You should read your anxiety about money as a call to action, says certified financial planner Douglas Boneparth.
"Money tends to be an emotional area of people's lives, so it's no surprise that they think about this quite frequently," said Boneparth, president of Bone Fide Wealth. "There are a number of ways to deal with this."
Start with information, he said. That can come from a certified financial planner, if you can afford one, or from doing your own personal finance research.
"Education is power and that's how you can deal with your emotions," Boneparth said.
Then, working on your saving habits can bring you calm.
"Usually, savings can be something that is encouraging or makes you feel like you're getting closer to your financial goals," Boneparth said. Of course, it's easy to get frustrated and overwhelmed if you fall off your budget, he added, but money management can take practice.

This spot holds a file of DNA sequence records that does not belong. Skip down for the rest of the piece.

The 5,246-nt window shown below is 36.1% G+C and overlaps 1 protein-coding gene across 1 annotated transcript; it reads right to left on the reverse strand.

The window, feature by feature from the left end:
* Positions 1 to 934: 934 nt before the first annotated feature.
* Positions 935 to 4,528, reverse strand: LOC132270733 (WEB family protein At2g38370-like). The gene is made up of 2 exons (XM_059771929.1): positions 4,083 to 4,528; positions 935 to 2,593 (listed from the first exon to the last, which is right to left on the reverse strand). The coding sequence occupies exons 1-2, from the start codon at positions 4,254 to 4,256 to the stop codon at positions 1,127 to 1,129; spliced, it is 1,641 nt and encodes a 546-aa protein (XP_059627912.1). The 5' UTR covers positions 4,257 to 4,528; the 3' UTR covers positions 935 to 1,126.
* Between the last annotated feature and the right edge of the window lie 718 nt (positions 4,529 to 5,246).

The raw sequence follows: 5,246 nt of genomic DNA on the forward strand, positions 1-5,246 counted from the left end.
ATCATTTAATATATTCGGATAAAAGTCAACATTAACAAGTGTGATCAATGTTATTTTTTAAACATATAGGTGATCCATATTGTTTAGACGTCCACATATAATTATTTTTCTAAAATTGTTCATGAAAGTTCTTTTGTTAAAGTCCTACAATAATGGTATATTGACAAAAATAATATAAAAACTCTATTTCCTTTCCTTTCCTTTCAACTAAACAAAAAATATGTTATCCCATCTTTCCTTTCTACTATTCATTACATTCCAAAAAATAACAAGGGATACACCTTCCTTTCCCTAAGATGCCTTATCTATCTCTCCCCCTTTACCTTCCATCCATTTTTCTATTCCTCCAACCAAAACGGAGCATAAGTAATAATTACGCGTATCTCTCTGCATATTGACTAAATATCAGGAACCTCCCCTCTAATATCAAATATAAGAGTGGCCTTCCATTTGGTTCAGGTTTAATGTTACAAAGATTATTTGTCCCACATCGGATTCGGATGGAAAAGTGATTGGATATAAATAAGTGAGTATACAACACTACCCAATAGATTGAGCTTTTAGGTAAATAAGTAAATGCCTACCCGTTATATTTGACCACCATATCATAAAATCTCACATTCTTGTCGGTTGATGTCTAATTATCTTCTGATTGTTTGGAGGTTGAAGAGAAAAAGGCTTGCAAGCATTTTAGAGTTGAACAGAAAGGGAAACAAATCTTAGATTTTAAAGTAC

"Saving for your financial goals should be something that's rewarding, so keep your head down, stay focused, stay disciplined and go after your great things in life," he said.
Boneparth recommends asking yourself three questions before making a financial decision: Can you afford it? Does it make sense? And will you feel good about doing it? If you don't answer yes to all of those questions, pause and reconsider.